Don't even get me started on skills. If you want to talk about promising and massively under-delivering, look at the record of this government, since the Abbott government, on skills. They love to say they're a big supporter of apprentices: 'Come and let me get a photo with a tradie. Let me pretend I'm laying bricks with an apprentice.' They just love doing this stuff. Then they make these huge announcements and they never deliver. Every time we get the quarterly and then annual reports of the number of people in apprenticeships it's going backwards. It's the absolute epitome of what is so wrong with this government in terms of its great joy in making big announcements and splashing large amounts of money' and then having the capacity to rebank that money and re-announce it because they didn't actually deliver what it was they announced in the first place. I will remain extraordinarily cynical about the government's announcements in the skills area.

I do welcome the aged-care additional funding.

There's no doubt, after the royal commission—which, I will say, they had to be dragged kicking and screaming to hold—that it is a blight on each and every one of us until we address how our most elderly citizens are being cared for in our aged-care system, whether that's in home care or in residential care. So I do welcome the additional support for that. But, again, we know that there are over 120,000 people on the waiting list for home-care packages, for example. People will continue to get older and become eligible, so the demand will continue to rise. The government has allocated 80,000, leaving a structured undersupply in there, and that's having real effects. I had a family in my office just last week. Mum is in hospital and rehab after a serious operation and 91-year-old Dad is at home, and that family is really struggling to continue to provide him with the support that he needs. So there's a big gap, as is always the case.

There's been a lot of backslapping and big announcements: 'We're throwing all this money at it. There's no problem with $1 trillion anymore. This is all really good.' In actual fact, the budget was a list of: where are our political pain points, what are our political problems and how can we throw something at each of them to tick it off to try and take the heat out of it? There was no structured reform agenda in that whatsoever. It's $1 trillion spent without a vision for any structured reforms to see us well into the future, post COVID.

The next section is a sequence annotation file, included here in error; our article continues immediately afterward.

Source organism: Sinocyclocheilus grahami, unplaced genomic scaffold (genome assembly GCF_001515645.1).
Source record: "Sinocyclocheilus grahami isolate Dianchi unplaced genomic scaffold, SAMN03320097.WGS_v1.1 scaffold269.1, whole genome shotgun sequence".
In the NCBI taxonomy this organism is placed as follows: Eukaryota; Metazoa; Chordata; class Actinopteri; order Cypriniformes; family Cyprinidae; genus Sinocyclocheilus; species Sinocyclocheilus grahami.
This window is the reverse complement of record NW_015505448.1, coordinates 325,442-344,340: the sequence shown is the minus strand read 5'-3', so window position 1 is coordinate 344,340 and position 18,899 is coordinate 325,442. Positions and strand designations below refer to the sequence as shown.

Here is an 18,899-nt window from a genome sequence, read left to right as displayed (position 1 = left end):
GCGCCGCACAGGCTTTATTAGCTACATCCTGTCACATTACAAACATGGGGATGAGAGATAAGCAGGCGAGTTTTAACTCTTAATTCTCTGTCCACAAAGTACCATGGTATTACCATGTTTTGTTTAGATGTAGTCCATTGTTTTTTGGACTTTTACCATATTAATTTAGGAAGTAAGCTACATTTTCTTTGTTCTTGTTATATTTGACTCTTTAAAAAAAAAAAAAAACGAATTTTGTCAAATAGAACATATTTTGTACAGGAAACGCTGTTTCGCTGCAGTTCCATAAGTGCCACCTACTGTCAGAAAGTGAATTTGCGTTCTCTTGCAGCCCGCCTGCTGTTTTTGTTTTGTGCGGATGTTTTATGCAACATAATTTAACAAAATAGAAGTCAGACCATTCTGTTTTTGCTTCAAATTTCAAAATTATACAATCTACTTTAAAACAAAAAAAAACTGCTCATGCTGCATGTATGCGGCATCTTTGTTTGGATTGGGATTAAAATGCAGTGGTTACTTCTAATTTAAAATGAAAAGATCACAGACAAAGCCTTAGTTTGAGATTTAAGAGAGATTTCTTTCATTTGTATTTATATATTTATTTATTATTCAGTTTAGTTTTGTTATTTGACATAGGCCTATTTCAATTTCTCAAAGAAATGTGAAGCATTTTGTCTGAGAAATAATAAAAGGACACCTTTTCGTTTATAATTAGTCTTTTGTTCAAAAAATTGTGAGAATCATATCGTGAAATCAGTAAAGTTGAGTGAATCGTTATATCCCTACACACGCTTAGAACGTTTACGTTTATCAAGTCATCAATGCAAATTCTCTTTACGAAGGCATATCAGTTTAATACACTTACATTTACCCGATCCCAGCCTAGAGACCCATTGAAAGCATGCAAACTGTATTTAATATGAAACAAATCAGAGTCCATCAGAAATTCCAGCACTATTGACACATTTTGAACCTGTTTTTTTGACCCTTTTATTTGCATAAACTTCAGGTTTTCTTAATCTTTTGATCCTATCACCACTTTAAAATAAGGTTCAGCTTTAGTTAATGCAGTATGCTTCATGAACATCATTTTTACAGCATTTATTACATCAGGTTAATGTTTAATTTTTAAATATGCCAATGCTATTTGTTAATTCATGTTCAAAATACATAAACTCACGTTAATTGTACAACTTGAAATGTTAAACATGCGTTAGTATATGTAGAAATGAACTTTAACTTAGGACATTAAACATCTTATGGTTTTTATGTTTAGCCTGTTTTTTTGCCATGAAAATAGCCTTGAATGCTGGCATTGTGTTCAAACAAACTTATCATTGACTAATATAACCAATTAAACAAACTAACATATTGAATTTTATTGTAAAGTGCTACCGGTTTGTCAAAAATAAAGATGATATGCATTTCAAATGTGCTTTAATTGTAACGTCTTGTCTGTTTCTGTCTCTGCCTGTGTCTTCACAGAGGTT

In the few minutes that are left to me, in line with what I've been outlining in my general comments, I want to talk about a local business. This local business, sadly, as I said to them, are not alone in the concerns that they came to me with. I've had a number of local businesses in the travel and tourism sector in my local area who are still really struggling. Brad and Kylie Fussell from my area run Wanderers Australia. They run a program where they get young people from around the country into a sports team and take them overseas. They play sports against schools and other junior teams in whatever place they go, and then they also incorporate into that an educational program. For example, they go to France, play some games with local school teams and juniors teams, visit the battlefields and learn about the Australian participation in the war. It's a really great initiative, and they're passionate about what they do. They just love it. They love the ties and the friendships that they're creating and the knowledge that is such an important part of that program for young people.

Twenty-five years they've been doing this. Obviously, the COVID international closures had real implications for them. They said to me they wanted to acknowledge that they got JobKeeper, so that did provide some assistance. Of course, as a partnership, they weren't both entitled to JobKeeper. Only one of them was eligible for JobKeeper. They wanted me to pass on to the government that, although the payment has ended, the circumstance hasn't changed for them. They can't pivot to a domestic option. Young people are already playing their local teams locally and can travel in Australia with their families, so they can't pivot the business. They are still really struggling to keep their heads above water. The response of the government to say, 'We've dealt with all these issues, we don't need JobKeeper anymore, and Labor is ridiculous to be saying there are ongoing issues'—there actually are.

Members opposite must have businesses like this in the travel and tourism sector in their own electorates that still haven't been able to get back on their feet. They really do need some form of continued targeted assistance. The previous speaker talked about the loss-carryback tax option to support businesses.

Well, a small business like this is not eligible for that either. So, I do think there are these really very small family businesses that I would encourage the government to have a look at, because, as I said, in the travel and tourism sector in my area, I continue to meet with local businesses, just like Brad and Kylie from Wanderers Australia, who are still really struggling. I know all of my colleagues would be like me: if you met this couple and saw their passion for education and their passion for the work they've done for 25 years, it would break your heart to think that that business is going to fall over when, I think, a government could look at some sensible, targeted programs that would support small businesses like theirs.

In the context of the budget, I've acknowledged locally some good initiatives. I've said to my local community that I'm going to watch this closely because there is always such a big gap between announcement-and-promise and actual delivery, and I do think there are areas the government could look to do better in still.

Watch Sharon’s speech here.